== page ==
The Affordable Care Act expands access to affordable care and enhances the quality of care by increasing Medicaid coverage for millions of low-income Americans. The Affordable Care act was signed into law on March 23, 2010 by President Barack Obama and is often called “Obamacare.” In a momentous decision, the Supreme Court upheld the Act in June 2015 and also ruled in favor of ACA in the June 2012 NIFIB v. Seleblius Case.

Interview with Public Program Speaker Maya MacGuineas

Before MacGuineas’s discussion with Professor Charles Wheelan regarding the federal budget on October 19, 2015, Nikita Bakhru ’17 sat down with her for an interview.

Maya MacGuineas is the President of the Committee for a Responsible Federal Budget as well as the head of the Campaign to Fix the Debt. Her areas of expertise include budget, tax, and economic policy. MacGuineas testifies regularly before Congress and has published broadly. Once dubbed “an anti-deficit warrior” by The Wall Street Journal, Maya comments often on broadcast news and is widely cited by the national press. In the spring of 2009 Maya did a stint on The Washington Post editorial board, covering economic and fiscal policy. Maya has worked at the Brookings Institution and on Wall Street. As a political independent, she has advised numerous candidates for office from both parties, and works regularly with members of Congress on health, economic, tax, and budget policy.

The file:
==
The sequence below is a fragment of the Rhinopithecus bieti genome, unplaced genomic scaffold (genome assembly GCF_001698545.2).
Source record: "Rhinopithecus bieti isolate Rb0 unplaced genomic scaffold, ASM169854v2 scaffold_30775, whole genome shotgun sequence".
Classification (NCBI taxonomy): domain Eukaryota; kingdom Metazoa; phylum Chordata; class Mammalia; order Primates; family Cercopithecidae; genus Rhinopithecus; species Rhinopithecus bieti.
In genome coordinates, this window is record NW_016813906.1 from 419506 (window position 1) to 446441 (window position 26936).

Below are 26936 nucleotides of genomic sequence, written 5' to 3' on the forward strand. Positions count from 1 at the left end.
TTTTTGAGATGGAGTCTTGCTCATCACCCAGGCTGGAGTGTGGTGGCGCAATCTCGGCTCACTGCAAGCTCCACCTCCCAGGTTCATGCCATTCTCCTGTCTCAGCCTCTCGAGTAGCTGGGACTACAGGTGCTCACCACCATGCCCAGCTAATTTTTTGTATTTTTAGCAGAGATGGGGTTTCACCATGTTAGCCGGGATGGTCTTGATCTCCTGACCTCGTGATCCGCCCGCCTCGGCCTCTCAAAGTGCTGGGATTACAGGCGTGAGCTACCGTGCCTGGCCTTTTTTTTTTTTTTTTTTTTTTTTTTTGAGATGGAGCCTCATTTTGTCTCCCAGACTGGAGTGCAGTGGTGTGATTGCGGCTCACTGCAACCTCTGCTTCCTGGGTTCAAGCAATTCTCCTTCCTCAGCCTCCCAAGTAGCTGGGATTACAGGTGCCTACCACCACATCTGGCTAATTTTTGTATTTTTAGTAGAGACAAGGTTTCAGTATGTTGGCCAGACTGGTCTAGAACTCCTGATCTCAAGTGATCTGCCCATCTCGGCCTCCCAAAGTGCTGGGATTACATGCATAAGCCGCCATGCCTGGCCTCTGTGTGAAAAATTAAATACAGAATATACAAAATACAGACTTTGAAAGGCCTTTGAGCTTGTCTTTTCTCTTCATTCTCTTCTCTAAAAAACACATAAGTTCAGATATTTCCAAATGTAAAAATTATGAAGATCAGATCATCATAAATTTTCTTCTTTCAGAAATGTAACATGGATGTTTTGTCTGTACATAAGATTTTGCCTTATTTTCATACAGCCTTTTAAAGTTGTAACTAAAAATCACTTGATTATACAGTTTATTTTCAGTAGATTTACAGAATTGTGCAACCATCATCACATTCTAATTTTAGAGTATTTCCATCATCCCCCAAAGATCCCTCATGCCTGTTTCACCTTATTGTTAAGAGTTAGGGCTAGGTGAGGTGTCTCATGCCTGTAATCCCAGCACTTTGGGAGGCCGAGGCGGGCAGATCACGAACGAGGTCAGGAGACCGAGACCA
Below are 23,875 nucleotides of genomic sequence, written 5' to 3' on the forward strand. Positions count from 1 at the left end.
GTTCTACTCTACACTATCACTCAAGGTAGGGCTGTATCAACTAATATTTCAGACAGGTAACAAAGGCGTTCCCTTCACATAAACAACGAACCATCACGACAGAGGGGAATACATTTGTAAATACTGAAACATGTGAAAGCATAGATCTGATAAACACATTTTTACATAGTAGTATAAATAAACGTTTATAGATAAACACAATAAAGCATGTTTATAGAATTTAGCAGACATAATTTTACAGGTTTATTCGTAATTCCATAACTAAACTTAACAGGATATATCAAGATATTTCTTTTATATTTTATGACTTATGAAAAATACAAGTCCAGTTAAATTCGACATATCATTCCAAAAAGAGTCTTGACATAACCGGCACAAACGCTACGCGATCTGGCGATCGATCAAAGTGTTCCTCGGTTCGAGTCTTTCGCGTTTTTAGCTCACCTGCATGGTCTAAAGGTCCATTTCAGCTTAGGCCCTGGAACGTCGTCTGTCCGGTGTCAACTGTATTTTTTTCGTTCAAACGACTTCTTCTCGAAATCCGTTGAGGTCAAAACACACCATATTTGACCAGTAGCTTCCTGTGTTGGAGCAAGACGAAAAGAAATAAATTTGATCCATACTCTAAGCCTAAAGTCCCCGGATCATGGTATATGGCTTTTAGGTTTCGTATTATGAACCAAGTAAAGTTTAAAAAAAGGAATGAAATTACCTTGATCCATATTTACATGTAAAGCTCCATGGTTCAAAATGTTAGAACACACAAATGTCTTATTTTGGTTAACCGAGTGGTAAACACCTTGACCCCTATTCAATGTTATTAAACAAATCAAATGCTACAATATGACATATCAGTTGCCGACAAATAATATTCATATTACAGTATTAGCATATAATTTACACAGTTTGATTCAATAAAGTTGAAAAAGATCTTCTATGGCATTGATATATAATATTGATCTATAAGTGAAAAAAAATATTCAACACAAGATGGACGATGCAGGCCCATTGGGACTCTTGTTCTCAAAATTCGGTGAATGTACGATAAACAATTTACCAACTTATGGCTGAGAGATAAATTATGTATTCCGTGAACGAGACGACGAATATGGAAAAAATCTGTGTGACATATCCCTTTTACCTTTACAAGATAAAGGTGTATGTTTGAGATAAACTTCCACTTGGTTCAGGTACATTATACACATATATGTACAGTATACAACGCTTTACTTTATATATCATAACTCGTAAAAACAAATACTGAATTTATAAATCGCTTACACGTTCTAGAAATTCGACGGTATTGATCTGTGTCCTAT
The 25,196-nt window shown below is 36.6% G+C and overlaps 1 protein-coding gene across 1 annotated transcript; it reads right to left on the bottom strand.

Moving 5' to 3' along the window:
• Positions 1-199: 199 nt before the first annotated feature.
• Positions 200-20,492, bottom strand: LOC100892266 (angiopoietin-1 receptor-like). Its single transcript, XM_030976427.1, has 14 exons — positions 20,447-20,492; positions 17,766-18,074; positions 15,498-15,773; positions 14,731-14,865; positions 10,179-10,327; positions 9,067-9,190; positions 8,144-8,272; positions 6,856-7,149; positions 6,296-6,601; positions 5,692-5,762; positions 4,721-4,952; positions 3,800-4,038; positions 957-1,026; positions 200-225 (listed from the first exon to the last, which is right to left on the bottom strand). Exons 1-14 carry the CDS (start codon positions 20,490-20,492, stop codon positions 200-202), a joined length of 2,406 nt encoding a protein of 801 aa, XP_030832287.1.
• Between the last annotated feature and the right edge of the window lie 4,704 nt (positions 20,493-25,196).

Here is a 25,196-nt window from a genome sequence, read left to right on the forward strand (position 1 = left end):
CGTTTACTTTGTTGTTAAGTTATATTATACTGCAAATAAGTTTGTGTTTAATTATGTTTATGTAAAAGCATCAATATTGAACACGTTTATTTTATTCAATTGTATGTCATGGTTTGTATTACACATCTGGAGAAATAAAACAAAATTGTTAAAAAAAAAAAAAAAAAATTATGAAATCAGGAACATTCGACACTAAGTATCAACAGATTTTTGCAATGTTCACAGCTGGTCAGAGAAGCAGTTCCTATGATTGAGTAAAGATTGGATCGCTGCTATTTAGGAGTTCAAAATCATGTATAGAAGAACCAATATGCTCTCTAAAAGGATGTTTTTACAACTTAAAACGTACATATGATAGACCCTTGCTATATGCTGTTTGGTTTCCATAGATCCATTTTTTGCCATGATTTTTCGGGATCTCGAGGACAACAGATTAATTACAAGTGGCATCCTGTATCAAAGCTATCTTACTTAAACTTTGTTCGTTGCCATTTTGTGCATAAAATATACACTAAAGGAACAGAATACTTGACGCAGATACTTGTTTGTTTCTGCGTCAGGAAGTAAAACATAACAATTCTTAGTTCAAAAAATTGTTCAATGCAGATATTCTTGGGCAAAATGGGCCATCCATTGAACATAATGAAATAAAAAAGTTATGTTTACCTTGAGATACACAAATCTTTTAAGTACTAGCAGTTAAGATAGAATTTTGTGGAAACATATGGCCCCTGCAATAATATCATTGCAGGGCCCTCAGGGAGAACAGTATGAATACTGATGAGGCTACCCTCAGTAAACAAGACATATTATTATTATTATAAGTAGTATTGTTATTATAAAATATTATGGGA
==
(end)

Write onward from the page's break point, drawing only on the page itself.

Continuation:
Nikita Bakhru (NB): Your areas of expertise include budget, tax, and economic policy. What led you to these interests?

Public Program: “Strategies for State Economic Prosperity” with Mike Kennealy '90

Mike Kennealy '90 will be discussing the challenges in using business principles to run a state government.

While much of today’s political discourse revolves around our national economic climate, each individual state faces unique challenges in its pursuit of job creation and financial prosperity. Striving for economic development on the state level can be much like running a business, as policymakers engage with companies to promote job growth and long-term economic success.

Robert Odawi Porter gave the Thurlow M. Gordon 1906 Lecture at the Rockefeller Center

Robert Odawi Porter is an innovative and results-driven attorney, scholar and political leader who has devoted his professional career to advancing the rights of sovereign American Indian nations and tribes in the United States. Currently, he represents tribal governments, organizations, and businesses in Washington, D.C. at Dentons, the world’s largest law firm. Porter gave the Thurlow M. Gordon 1906 Lecture, “Indigenous Peoples, Economic Recovery, and the Reform of U.S. Federal Indian Law,” on October 8, 2015. Before his talk, Nikita Bakhru ’17 sat down with Mr. Porter for an interview.

Nikita Bakhru (NB): You have devoted much of your professional career to advancing the rights of sovereign nations and tribes in the United States. What inspired your interest in American Indian Law?


The Nelson A. Rockefeller Center for Public Policy and the Social Sciences